Mexican architecture studio Pedro & Juana explains how its bar tool for Maestro Dobel is influenced by Mexico's culinary culture and geographies, in this talk produced by Dezeen for the tequila brand.
Ana Paula Ruiz Galindo and Mecky Reuss, the founders of the Mexico City-based architecture practice, spoke to Dezeen's editor-in-chief Marcus Fairs about their design for a pestle and mortar used for the making and serving of tequila-based cocktails.
Called Tejolote, the sculptural object is made up of a pestle and a volcanic rock mortar, which together are used to juice, grind and crush ingredients for cocktails.
The architects designed the object as a nod to Mexican culinary traditions and the geography of the Mexican state of Jalisco, where tequila originates from.
"There's a history to kind of all these objects that interests us," the architects explained in the video.
"What drives our work is the history and materiality of objects," Galindo said.
"We like to fold stories into our work, the history of the object, the history of the material or even the context that all of these things take place on."
Made out of volcanic rock from Jalisco, the tiered mortar references the circular pyramids found in Los Guachimontones, a pre-historic archeological site also in Jalisco.
"The inspiration for this object came from these very early pre-Aztec pyramids," Reuss said.
"It was something that inspired us to think of how we could use that form," Galindo added.
To shape the material, the architects worked with the late Mexican stonemason Juan Fraga, who also collaborated with Frida Escobedo for her collection of tequila drinking vessels for Maestro Dobel.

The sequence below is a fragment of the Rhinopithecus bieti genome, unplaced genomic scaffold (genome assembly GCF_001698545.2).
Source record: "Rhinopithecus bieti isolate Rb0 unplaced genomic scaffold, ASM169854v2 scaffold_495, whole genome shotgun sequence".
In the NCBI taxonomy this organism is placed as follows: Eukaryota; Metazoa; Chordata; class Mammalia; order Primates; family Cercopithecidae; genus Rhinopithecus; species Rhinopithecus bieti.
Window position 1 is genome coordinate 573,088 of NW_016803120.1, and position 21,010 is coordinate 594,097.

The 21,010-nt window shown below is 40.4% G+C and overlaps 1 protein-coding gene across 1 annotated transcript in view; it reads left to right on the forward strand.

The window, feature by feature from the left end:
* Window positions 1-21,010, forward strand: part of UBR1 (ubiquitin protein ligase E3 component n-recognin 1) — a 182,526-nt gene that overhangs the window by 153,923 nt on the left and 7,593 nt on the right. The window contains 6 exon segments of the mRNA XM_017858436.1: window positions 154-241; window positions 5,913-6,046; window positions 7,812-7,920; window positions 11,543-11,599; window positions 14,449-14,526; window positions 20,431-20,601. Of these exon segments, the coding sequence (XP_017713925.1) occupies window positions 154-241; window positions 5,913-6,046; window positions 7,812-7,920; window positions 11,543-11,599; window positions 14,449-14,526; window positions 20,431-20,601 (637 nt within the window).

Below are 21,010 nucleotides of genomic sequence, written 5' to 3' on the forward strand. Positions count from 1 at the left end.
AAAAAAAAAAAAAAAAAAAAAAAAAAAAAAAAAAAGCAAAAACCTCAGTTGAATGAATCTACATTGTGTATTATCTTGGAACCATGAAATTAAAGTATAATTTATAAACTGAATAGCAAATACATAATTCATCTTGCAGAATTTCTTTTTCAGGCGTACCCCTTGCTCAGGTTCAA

The mortar was influenced by a tool used in Mexican cuisine known as the Molcajete, a stone vessel used to grind ingredients as well as functioning as a serving plate.
"The roughness of the volcanic rock is very conducive to squeezing out chiles, tomatillos and tomatoes, and actually also serves as a serving container," Reuss explained.
"The alchemy of the mixing ingredients and kind of fusing them in the analogue of the distillation of tequila interested us."
The pestle, known in Mexican cuisine as the Tejolote, is influenced by a traditional wooden whisk used to whip chocolate called the Molinillo.
Made from local walnut wood, one end of the tool acts as a citrus reamer for juicing limes, while its handle is topped with volcanic rock for grinding spices like a traditional pestle.
An important consideration for the architects was the significance of tequila in Mexican culture and cuisine.
"Tequila is a social actor, a binder, the interaction between people and a good time that lasts a long time," Reuss said.
Pedro & Juana is an architecture studio based in Mexico City.
In 2019, the duo won the MoMA and MoMA PS1 Young Architects Program and installed a temporary scaffolding pavilion that hosted the museum's summer music series.
Available for purchase at Harvey Nichols, the limited-edition object is the second iteration of Maestro Dobel's Celebrating Brilliance series, where the brand collaborates with architects, artists or designers on objects to elevate the drinking experience.
The first featured a collection of drinking vessels made from obsidian stone designed by architect Frida Escobedo.